DEPARTURE: Passengers must arrive at the airport three hours before departure time. Passengers arriving at the airport must first undergo a security check before approaching the counter of the airline they are flying. Passengers and their luggage are inspected by airport personnel with modern security equipment. They will then check in their luggage and receive a boarding pass and seat number. After the security check in the departure hall, passengers continue to passport control. They must present their passport and airline ticket.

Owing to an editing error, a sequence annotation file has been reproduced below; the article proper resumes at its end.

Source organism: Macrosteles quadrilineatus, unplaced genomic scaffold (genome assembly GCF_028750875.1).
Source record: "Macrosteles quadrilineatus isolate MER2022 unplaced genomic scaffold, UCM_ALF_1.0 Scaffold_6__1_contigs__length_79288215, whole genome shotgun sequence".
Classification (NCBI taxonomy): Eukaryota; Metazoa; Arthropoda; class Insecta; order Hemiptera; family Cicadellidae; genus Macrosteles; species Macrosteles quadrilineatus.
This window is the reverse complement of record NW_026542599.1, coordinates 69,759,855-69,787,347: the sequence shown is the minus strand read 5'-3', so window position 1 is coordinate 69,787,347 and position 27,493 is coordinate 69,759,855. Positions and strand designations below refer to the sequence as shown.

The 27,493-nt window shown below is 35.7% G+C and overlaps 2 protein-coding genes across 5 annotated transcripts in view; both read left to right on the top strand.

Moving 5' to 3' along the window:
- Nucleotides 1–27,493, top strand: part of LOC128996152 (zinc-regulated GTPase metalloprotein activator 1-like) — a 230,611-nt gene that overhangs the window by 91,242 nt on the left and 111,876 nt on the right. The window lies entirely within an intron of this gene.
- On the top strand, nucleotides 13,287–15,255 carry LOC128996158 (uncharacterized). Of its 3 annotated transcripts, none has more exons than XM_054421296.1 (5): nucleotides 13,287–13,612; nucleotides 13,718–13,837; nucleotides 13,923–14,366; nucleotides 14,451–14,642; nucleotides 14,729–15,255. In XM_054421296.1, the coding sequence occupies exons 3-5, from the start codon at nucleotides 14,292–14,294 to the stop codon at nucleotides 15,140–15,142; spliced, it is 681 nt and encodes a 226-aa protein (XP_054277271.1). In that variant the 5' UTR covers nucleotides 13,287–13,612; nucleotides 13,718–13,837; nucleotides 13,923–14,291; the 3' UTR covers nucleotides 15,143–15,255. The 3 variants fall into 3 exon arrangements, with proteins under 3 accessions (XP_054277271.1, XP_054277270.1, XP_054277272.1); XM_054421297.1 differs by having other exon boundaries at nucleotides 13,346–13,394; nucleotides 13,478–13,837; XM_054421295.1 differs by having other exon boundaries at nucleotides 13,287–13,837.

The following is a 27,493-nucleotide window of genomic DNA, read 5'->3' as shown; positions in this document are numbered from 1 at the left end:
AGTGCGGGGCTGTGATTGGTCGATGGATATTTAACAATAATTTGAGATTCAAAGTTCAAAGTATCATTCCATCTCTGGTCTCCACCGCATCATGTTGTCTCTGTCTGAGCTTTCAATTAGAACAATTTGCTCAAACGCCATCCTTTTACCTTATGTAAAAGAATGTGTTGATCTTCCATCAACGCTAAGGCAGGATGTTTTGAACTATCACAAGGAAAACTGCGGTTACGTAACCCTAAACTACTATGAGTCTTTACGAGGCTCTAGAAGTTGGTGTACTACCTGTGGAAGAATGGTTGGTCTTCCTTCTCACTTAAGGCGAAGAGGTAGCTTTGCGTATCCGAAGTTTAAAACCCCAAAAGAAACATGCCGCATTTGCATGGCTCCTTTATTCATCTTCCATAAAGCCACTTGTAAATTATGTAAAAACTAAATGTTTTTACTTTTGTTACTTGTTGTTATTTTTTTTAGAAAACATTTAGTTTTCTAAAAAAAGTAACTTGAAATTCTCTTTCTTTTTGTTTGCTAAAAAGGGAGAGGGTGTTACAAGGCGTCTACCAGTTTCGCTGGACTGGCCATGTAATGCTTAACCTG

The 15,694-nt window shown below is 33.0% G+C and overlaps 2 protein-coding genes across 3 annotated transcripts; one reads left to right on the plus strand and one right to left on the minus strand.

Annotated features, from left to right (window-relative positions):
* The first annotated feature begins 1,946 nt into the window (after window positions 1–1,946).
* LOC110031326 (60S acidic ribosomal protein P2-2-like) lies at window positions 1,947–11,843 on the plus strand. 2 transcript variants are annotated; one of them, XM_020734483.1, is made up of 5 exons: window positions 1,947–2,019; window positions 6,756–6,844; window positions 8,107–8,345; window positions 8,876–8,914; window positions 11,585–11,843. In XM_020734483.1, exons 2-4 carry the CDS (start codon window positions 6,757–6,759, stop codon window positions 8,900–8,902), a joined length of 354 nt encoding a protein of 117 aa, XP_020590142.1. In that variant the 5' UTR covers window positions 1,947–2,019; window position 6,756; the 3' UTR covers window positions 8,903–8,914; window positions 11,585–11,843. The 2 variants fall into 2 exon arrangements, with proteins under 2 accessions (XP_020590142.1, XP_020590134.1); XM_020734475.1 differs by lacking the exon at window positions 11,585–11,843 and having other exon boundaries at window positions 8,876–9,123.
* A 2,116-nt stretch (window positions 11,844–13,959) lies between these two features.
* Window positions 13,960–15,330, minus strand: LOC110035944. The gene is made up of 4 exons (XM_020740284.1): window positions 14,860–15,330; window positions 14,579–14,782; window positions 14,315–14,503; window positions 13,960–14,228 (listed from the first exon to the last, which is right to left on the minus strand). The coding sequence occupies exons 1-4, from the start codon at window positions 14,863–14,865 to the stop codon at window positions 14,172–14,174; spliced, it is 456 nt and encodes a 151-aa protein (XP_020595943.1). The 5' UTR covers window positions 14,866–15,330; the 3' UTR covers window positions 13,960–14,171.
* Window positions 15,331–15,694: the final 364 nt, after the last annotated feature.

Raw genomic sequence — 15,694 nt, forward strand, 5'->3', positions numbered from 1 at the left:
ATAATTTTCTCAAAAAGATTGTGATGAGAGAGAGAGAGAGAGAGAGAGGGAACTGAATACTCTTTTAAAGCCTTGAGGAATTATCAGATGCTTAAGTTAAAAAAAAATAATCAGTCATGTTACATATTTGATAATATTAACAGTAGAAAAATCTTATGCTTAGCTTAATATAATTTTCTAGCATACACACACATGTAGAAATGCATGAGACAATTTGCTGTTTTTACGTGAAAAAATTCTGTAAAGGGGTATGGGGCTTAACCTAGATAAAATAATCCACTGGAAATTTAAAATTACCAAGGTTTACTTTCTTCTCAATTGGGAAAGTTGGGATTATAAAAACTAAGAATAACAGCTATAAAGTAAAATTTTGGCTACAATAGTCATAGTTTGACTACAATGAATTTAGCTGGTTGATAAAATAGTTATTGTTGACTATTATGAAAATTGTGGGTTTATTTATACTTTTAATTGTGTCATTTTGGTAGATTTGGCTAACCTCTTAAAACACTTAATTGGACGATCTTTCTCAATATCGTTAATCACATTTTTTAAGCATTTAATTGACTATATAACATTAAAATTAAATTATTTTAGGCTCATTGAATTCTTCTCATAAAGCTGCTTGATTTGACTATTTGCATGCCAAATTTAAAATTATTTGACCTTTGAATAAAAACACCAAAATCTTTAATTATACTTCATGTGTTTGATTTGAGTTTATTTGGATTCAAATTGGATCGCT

GETTING THERE: More than 80 airlines operate flights to Israel’s Ben Gurion International Airport (known simply as Tel Aviv or TLV). Five airlines operate as many as ten flights a day nonstop from North America to Tel Aviv (Air Canada, Delta, EL AL Israel Airlines, United Airlines, and US Airways). The chief gateway to Israel is Tel Aviv’s Ben Gurion International Airport, 25 minutes from the heart of Tel Aviv, and 35 minutes from the heart of Jerusalem. Opened in 2003, the new terminal at Ben Gurion was designed by a panel of architects including the world-renowned Moshe Safdie, and is not only one of the world’s most efficient and passenger-friendly airports, but also one of its most architecturally beautiful.